The release for Windows, which you get from Download page, is portable in that you don't install it to your system, just unpack and run. Linux users have to compile the sources for now; there should be no problems, since Naamari and Naamari-lautta projects don't have «external» dependencies, that is, headers and libraries outside of «standard» Qt and Go compiler packages (of course, you need to install these packages first). Before you start, please read the manual from Manual folder. For the time being, you may read it in English, Russian, and Ukrainian. Haven't we mentioned (and haven't you seen above) that Naamari is a purely console application?.. The manual describes its command-line syntax and other things you should know.
Don't skip the «Nuances» item of the manual, where the buzzwords «encryption», «hash» and «salt» are concretized. For the sake of accessibility, it is duplicated here, at Specs page.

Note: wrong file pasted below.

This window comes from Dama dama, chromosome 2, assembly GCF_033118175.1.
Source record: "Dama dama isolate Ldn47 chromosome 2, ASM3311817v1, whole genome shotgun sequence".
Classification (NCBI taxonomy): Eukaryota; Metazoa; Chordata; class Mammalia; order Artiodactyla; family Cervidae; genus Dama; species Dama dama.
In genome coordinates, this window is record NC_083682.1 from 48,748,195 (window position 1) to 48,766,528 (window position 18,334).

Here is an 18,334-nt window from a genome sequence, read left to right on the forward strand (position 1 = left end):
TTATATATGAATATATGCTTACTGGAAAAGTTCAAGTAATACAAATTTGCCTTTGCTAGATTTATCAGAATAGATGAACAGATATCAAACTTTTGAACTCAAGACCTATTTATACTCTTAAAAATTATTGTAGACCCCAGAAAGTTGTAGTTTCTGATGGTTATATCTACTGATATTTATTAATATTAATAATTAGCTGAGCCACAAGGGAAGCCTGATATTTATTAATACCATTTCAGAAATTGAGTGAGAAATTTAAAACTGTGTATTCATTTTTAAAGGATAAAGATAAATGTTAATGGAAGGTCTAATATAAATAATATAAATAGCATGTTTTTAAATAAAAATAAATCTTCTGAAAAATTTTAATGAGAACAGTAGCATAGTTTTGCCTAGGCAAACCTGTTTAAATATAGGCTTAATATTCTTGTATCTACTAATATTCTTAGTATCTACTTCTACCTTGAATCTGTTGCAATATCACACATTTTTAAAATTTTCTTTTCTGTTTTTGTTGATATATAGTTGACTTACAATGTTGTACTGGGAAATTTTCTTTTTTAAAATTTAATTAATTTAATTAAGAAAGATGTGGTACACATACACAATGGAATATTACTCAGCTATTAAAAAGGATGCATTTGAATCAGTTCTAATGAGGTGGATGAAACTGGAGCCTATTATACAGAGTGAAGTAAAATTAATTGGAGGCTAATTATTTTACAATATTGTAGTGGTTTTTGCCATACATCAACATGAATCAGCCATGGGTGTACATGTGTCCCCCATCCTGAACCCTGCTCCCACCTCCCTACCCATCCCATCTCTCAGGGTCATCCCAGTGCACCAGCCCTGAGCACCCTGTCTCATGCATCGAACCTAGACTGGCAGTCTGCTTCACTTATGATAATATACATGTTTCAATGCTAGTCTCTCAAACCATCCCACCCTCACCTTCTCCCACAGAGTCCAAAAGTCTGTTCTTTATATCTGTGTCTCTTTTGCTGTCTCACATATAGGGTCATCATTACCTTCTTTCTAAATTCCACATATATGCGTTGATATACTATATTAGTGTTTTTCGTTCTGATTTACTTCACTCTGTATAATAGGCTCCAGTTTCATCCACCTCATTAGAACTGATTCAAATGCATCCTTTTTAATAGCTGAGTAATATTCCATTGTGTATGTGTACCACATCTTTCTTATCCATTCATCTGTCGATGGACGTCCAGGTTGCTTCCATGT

WARNING. This project hasn't been examined by any expert group yet.
Thus the remarks and suggestions are extremely welcome, to say nothing of reports about bugs and malfunctions. See the Contacts page.
The detection of cryptographic holes is welcome even more extremely. One has been revealed already by external review. Moreover, we have the entire Breaks page dedicated to these. Also, there is a Challenge which may be of interest to you...
Uh-oh, your precious confidence approaches zero level as you read this... well, read the specs, grab the source and be happy to make something providing the functionality yourself.